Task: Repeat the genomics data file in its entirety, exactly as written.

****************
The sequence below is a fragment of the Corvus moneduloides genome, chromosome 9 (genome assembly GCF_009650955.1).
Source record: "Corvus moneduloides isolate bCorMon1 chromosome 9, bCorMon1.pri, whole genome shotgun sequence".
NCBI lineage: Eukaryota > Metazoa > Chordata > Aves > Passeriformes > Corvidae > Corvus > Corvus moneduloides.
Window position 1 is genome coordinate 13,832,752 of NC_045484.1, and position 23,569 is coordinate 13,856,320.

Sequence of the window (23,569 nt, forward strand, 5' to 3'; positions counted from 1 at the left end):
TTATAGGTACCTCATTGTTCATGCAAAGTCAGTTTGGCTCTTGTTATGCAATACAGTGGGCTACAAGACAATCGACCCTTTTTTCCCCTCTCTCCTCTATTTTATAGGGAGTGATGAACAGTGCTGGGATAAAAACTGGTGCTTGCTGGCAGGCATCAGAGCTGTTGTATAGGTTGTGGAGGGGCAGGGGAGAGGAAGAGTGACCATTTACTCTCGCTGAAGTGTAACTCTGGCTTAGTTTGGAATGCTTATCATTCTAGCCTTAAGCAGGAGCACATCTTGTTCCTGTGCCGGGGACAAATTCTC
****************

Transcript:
The sequence below is a fragment of the Corvus moneduloides genome, chromosome 9 (genome assembly GCF_009650955.1).
Source record: "Corvus moneduloides isolate bCorMon1 chromosome 9, bCorMon1.pri, whole genome shotgun sequence".
NCBI lineage: Eukaryota > Metazoa > Chordata > Aves > Passeriformes > Corvidae > Corvus > Corvus moneduloides.
Window position 1 is genome coordinate 13,832,752 of NC_045484.1, and position 23,569 is coordinate 13,856,320.

Sequence of the window (23,569 nt, forward strand, 5' to 3'; positions counted from 1 at the left end):
TTATAGGTACCTCATTGTTCATGCAAAGTCAGTTTGGCTCTTGTTATGCAATACAGTGGGCTACAAGACAATCGACCCTTTTTTCCCCTCTCTCCTCTATTTTATAGGGAGTGATGAACAGTGCTGGGATAAAAACTGGTGCTTGCTGGCAGGCATCAGAGCTGTTGTATAGGTTGTGGAGGGGCAGGGGAGAGGAAGAGTGACCATTTACTCTCGCTGAAGTGTAACTCTGGCTTAGTTTGGAATGCTTATCATTCTAGCCTTAAGCAGGAGCACATCTTGTTCCTGTGCCGGGGACAAATTCTC